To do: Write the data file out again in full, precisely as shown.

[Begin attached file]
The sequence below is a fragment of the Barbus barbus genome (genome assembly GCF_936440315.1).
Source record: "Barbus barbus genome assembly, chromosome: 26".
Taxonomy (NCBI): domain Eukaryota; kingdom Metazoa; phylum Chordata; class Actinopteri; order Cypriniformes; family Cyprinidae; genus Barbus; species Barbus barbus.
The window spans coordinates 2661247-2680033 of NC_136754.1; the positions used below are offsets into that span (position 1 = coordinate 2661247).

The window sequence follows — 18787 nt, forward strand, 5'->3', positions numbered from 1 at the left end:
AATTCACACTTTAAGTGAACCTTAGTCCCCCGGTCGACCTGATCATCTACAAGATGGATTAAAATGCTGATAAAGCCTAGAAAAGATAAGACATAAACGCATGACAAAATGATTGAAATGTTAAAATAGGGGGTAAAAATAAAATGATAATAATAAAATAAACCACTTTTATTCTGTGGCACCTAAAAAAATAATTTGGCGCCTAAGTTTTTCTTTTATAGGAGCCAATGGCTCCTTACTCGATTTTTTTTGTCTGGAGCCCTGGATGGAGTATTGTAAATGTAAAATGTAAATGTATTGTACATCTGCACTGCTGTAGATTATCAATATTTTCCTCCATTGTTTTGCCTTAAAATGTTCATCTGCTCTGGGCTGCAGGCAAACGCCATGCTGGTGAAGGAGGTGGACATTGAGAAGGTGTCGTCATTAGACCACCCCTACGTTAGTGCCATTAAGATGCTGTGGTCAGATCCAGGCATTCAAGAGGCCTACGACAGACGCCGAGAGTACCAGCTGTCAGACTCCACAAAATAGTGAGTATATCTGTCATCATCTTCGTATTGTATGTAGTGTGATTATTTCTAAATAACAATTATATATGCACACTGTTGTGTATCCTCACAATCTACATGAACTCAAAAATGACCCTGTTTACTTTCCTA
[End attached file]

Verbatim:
The sequence below is a fragment of the Barbus barbus genome (genome assembly GCF_936440315.1).
Source record: "Barbus barbus genome assembly, chromosome: 26".
Taxonomy (NCBI): domain Eukaryota; kingdom Metazoa; phylum Chordata; class Actinopteri; order Cypriniformes; family Cyprinidae; genus Barbus; species Barbus barbus.
The window spans coordinates 2661247-2680033 of NC_136754.1; the positions used below are offsets into that span (position 1 = coordinate 2661247).

The window sequence follows — 18787 nt, forward strand, 5'->3', positions numbered from 1 at the left end:
AATTCACACTTTAAGTGAACCTTAGTCCCCCGGTCGACCTGATCATCTACAAGATGGATTAAAATGCTGATAAAGCCTAGAAAAGATAAGACATAAACGCATGACAAAATGATTGAAATGTTAAAATAGGGGGTAAAAATAAAATGATAATAATAAAATAAACCACTTTTATTCTGTGGCACCTAAAAAAATAATTTGGCGCCTAAGTTTTTCTTTTATAGGAGCCAATGGCTCCTTACTCGATTTTTTTTGTCTGGAGCCCTGGATGGAGTATTGTAAATGTAAAATGTAAATGTATTGTACATCTGCACTGCTGTAGATTATCAATATTTTCCTCCATTGTTTTGCCTTAAAATGTTCATCTGCTCTGGGCTGCAGGCAAACGCCATGCTGGTGAAGGAGGTGGACATTGAGAAGGTGTCGTCATTAGACCACCCCTACGTTAGTGCCATTAAGATGCTGTGGTCAGATCCAGGCATTCAAGAGGCCTACGACAGACGCCGAGAGTACCAGCTGTCAGACTCCACAAAATAGTGAGTATATCTGTCATCATCTTCGTATTGTATGTAGTGTGATTATTTCTAAATAACAATTATATATGCACACTGTTGTGTATCCTCACAATCTACATGAACTCAAAAATGACCCTGTTTACTTTCCTA